A single-visit ART initiation and care program appeared to offer improved rates of viral suppression among African HIV patients, according to a recently published study.
“The [Rapid Initiation of Treatment (RapIT)] intervention showed clinically meaningful improvements in ART uptake and viral suppression, providing proof of principle that a single-visit treatment approach can have benefits,” Sydney Rosen, MPA, research professor in the department of global health at Boston University School of Public Health, said in a press release. “The patients who likely benefited the most from it are those who would not otherwise have initiated treatment at all, or who would have waited until they were sick enough to compromise their prognosis.”
Rosen and colleagues recruited 377 adult non-pregnant HIV patients receiving care at two public sector clinics in Africa to either an accelerated treatment program or a standard clinical regimen. Patients assigned to the rapid arm (n = 187) received point-of-care CD4 count testing, TB testing if symptomatic, blood testing, evaluation, counseling and ART drugs upon their first clinical visit. Controls (n = 190) underwent three to five additional visits over a 2- to 4-week period before receiving ART. The researcher’s primary outcome of interest was incidence of viral suppression, defined as 400 or fewer copies/mL among those retained in care, within 10 months of enrollment. They also measured the proportion of patients in each group who were retained in care or demonstrated other indicators of clinical outcome, and conducted an attrition analysis among patients from either group who received ART within 90 days.
Patient characteristics were similar between study arms; the median age was 35 years, and the median CD4 count was less than 200 cells/mm3. Sixty-four percent of patients in the intervention arm achieved viral suppression, as opposed to 51% in the control arm (RR = 1.26; 95% CI, 1.05-1.5). At 90 days after enrollment, 97% of the intervention arm and 72% of controls had received ART (RR = 1.36; 95% CI, 1.24-1.49).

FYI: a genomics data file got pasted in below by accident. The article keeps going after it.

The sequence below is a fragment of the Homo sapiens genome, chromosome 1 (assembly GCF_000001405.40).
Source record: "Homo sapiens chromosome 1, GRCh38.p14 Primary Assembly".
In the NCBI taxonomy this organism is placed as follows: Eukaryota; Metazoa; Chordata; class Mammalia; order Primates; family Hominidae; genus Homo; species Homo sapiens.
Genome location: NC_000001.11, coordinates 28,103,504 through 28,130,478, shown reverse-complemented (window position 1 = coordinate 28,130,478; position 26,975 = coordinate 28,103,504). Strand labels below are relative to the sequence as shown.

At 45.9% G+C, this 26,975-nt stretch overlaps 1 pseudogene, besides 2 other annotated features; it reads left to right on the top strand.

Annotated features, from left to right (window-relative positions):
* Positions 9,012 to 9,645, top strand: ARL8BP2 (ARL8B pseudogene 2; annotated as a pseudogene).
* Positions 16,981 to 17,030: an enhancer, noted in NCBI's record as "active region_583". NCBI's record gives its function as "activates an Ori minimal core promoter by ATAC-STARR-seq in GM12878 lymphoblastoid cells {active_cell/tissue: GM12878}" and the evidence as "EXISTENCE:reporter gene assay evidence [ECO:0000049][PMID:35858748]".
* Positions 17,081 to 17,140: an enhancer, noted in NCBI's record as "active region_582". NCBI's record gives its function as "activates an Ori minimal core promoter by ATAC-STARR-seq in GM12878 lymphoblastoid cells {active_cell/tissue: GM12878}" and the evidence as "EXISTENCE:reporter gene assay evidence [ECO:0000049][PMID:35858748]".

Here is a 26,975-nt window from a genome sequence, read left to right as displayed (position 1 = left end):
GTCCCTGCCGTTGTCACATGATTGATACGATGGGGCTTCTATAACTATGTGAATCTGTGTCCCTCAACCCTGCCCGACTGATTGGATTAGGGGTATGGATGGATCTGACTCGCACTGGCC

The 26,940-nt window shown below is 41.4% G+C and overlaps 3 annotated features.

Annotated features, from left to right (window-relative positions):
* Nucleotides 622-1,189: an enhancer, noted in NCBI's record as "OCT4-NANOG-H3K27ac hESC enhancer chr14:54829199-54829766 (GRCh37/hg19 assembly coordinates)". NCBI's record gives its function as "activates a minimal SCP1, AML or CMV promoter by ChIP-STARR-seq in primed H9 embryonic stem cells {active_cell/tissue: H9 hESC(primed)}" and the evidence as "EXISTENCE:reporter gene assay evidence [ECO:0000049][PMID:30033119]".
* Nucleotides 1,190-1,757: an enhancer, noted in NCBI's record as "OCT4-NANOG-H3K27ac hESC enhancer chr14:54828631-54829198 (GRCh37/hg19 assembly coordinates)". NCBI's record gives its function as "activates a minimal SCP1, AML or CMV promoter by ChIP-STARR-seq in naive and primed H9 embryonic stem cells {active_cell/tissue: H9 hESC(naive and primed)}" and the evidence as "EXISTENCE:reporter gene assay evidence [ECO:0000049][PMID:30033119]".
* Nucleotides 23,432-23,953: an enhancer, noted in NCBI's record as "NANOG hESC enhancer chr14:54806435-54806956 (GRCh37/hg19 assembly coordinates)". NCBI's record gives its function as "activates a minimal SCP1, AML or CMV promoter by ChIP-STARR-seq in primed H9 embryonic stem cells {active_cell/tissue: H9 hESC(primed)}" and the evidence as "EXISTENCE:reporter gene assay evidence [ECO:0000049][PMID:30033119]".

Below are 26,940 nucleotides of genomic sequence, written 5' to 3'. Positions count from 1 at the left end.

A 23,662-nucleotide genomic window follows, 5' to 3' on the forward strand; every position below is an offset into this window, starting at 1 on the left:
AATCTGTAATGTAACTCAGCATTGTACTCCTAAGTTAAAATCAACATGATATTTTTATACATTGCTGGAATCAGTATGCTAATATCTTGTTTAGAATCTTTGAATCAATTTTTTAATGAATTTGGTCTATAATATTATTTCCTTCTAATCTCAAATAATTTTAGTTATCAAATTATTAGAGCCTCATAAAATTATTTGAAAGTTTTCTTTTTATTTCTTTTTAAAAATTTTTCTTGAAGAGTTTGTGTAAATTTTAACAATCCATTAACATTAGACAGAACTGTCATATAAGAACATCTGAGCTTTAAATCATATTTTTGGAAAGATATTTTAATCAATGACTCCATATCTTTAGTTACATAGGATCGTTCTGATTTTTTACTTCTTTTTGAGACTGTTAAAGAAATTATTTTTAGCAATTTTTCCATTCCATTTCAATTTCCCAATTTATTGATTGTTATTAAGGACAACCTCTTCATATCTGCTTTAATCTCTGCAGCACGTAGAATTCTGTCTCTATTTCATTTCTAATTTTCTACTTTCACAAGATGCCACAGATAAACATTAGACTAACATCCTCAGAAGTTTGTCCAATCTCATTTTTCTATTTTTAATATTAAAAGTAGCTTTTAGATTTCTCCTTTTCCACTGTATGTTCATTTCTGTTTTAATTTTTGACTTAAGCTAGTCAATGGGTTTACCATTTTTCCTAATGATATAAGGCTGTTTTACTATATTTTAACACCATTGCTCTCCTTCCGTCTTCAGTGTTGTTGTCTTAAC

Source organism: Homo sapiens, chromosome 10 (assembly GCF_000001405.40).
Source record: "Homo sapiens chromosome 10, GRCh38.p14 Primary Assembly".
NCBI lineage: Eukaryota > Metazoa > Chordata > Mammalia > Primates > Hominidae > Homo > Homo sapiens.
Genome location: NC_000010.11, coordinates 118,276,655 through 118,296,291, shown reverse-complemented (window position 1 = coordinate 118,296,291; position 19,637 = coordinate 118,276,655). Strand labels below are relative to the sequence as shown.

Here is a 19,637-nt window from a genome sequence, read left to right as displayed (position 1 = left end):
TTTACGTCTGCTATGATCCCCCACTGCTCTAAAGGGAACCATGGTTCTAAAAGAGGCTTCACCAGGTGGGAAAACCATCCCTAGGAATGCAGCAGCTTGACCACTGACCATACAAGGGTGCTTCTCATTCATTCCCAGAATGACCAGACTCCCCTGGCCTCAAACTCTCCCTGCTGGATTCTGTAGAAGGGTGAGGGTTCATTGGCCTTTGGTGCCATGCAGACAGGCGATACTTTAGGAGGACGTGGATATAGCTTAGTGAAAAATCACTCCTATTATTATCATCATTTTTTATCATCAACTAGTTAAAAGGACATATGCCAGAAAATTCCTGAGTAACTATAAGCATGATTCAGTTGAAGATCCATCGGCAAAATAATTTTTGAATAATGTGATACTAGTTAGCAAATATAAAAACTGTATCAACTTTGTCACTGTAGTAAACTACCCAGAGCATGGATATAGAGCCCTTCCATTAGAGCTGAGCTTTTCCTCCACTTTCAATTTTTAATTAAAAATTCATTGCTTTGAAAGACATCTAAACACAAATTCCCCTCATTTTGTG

Using point-of-care testing, the researchers also detected four cases of TB within the intervention arm and initiated appropriate treatment. Among the 318 patients who initiated ART within 90 days, Rosen and colleagues detected no differences in 10-month attrition between the two study arms (HR = 1.06; 95% CI, 0.61-1.84).
These findings demonstrate the patient benefits of rapid ART initiation, the researchers wrote, and provide “proof of principle” that the organization of such programs is feasible within similar settings.
“The RapIT trial has demonstrated that accelerating ART initiation can be effective and feasible,” they wrote. “The next challenge will be adapting [the intervention] to the range of settings and conditions found in clinics throughout Africa.”
Swift care linkage reduces progression, time to viral suppression
Additional data presented at the CDC’s 2015 National HIV Prevention Conference also suggested clinical benefits when HIV patients are quickly brought into care.
Using data from the National HIV Surveillance System, Anna Satcher Johnson, MPH, epidemiologist and supervisor at the HIV Incidence and Case Surveillance branch of the CDC’s Division of HIV/AIDS Prevention, and colleagues examined case information from 26,026 persons from 14 U.S. jurisdictions who received an HIV diagnosis in 2010 and 2011. They categorized patients based on the time between diagnosis and linkage to care (less than 1 month, 2 to 3 months, more than 3 months), and analyzed these groups for an association with the duration of illness before viral suppression. The researchers defined linkage of care as a patient’s first CD4 or viral load test result, and the major outcome was percentage of patients with viral suppression at 12 and 24 months.
Anna Satcher Johnson
According to Johnson and colleagues, 79% of enrolled patients were linked to care within 3 months, and 81.7% of those patients were linked to care within 1 month. The mean time to viral suppression for all patients diagnosed within 3 months was 15.9 months, with 63.6% and 75.5% achieving viral suppression at 12 months and 24 months, respectively.
Compared with those linked to care within 1 month, a significantly lower proportion of patients linked to care within 2 to 3 months achieved viral suppression at 12 months (64.9% vs. 58.2%) and 24 months (76.1% vs. 72.7%). Outcomes were much worse for those who were not linked to care for more than 3 months, as viral suppression was only achieved by 17% at 12 months and 32.7% at 24 months.
“Raising the bar for prompt linkage to care supports current guidelines to offer treatment to all persons with HIV,” Johnson said during a presentation. “Our results indicate that linkage within 1 month improves outcomes compared to linkage within 2 to 3 months, and may accelerate mitigation of onward HIV transmission.” – by Dave Muoio
Hall HI, et al. Abstract 5057. Presented at: National HIV Prevention Conference; Dec. 6-9, 2015; Atlanta.
Disclosure: The researchers report no relevant financial disclosures.